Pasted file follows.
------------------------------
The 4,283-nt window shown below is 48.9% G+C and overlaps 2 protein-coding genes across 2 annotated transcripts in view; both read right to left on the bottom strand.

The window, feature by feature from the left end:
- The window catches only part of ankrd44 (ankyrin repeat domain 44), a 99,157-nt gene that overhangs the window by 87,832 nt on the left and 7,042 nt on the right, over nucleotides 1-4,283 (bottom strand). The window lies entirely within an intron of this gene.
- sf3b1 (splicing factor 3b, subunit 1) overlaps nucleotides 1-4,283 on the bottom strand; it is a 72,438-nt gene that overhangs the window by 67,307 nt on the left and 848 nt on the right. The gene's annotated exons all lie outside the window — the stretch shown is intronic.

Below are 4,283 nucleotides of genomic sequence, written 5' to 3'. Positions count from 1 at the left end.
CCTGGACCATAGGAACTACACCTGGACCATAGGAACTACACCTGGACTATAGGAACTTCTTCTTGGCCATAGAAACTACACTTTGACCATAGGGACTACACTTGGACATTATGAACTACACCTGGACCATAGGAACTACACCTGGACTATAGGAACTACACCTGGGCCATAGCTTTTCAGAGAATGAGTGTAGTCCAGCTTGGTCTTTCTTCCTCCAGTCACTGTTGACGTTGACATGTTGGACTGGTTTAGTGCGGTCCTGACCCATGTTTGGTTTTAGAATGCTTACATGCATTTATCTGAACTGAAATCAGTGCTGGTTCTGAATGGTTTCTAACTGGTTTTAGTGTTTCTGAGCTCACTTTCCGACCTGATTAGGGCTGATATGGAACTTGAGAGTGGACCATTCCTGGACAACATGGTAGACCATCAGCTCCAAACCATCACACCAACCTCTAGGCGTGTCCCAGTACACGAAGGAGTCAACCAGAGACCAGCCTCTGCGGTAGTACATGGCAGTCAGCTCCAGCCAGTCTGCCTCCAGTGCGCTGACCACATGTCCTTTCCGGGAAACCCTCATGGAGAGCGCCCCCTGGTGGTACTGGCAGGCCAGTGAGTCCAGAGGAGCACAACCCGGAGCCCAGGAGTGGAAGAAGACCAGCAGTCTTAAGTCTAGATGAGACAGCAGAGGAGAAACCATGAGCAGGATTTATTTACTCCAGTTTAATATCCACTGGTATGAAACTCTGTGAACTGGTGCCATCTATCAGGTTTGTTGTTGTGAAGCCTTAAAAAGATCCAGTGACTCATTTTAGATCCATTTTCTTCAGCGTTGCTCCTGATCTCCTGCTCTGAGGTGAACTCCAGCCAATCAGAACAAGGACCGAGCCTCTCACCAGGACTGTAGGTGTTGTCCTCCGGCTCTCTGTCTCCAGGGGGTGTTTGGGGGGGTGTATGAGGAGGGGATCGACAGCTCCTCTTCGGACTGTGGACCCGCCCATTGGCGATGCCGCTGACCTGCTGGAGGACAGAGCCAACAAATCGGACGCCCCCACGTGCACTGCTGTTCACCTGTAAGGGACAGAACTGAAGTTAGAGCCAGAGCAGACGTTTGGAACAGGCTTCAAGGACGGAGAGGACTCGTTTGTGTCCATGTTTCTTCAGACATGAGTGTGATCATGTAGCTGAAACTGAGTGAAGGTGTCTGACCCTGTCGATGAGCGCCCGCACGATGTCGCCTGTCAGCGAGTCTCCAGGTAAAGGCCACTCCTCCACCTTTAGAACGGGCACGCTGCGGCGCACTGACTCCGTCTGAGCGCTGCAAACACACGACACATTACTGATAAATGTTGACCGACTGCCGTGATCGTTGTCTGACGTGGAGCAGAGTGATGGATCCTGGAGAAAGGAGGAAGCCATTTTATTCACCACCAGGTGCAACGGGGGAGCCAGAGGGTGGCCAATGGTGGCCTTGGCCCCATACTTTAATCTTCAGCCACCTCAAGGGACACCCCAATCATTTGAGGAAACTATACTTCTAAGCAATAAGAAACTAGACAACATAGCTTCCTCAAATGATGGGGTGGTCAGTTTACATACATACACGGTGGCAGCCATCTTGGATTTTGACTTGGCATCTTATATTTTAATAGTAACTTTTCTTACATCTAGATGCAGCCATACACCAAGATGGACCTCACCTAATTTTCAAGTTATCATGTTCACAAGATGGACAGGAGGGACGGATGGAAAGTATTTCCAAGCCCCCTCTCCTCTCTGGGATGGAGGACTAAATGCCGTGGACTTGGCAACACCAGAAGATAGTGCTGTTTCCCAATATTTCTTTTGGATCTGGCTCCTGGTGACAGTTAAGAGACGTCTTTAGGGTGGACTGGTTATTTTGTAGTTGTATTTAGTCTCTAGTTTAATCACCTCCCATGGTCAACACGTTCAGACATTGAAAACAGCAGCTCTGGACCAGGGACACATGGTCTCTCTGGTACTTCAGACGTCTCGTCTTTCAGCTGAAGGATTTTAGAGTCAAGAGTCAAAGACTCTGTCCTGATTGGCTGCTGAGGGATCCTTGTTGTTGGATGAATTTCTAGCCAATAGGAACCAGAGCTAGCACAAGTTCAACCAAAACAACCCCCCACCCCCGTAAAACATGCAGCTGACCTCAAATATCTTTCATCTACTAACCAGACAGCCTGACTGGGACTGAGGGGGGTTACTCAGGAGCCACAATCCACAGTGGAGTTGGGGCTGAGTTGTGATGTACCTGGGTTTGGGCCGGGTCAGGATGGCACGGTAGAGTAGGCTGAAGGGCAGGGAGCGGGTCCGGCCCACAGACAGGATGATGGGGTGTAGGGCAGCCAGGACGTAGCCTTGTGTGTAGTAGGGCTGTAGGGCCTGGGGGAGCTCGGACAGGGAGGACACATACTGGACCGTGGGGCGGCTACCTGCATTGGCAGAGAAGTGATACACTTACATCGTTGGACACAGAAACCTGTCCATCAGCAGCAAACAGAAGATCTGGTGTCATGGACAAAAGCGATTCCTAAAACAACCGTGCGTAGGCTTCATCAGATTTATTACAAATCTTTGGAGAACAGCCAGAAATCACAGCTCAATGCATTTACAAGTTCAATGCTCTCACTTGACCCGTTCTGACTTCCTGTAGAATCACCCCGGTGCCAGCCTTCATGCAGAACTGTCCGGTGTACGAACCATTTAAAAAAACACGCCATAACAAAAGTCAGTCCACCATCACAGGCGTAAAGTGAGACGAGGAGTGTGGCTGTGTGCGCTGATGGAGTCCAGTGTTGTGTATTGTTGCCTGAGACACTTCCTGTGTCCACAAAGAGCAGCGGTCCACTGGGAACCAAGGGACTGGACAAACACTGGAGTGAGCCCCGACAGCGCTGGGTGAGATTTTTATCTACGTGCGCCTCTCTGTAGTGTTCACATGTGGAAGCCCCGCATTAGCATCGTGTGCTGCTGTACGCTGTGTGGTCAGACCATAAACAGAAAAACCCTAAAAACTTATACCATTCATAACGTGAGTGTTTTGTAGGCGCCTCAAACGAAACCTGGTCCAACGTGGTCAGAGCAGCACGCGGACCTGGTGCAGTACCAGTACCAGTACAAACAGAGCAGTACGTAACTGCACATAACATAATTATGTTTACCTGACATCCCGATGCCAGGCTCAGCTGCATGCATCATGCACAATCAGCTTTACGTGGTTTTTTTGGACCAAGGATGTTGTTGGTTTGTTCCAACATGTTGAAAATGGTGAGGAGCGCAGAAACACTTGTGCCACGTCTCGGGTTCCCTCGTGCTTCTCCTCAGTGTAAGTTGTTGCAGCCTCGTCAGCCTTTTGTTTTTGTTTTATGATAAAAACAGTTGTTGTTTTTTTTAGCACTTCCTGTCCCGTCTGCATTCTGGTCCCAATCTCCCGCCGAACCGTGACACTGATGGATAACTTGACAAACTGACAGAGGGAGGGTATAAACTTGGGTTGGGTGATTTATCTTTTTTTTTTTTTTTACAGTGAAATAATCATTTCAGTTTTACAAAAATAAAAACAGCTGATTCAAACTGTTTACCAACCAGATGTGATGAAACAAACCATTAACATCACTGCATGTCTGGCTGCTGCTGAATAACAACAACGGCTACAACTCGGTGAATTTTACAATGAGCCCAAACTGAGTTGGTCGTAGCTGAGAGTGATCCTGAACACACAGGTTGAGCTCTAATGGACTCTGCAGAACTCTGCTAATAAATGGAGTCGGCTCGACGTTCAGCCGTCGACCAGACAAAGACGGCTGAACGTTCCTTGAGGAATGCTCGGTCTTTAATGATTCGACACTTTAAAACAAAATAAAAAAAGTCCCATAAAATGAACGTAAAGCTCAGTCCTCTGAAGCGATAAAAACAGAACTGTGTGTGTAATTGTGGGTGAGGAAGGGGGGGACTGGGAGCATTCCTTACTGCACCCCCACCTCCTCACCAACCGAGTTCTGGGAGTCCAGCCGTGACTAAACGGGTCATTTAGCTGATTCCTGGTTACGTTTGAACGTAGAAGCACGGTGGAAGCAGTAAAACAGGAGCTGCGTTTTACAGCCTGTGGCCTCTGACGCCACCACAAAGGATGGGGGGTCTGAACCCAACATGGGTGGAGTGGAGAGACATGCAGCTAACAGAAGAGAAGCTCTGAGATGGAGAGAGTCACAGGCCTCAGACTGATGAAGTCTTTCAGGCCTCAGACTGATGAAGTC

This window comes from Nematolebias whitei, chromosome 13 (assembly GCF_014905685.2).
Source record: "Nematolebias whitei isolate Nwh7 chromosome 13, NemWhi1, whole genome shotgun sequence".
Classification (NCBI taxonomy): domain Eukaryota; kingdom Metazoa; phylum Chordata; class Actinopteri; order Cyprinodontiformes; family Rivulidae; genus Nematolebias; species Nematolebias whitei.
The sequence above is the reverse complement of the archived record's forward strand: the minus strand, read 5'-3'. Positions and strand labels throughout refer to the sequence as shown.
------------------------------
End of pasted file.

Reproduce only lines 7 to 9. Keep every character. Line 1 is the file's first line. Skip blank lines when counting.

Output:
This window comes from Nematolebias whitei, chromosome 13 (assembly GCF_014905685.2).
Source record: "Nematolebias whitei isolate Nwh7 chromosome 13, NemWhi1, whole genome shotgun sequence".
Classification (NCBI taxonomy): domain Eukaryota; kingdom Metazoa; phylum Chordata; class Actinopteri; order Cyprinodontiformes; family Rivulidae; genus Nematolebias; species Nematolebias whitei.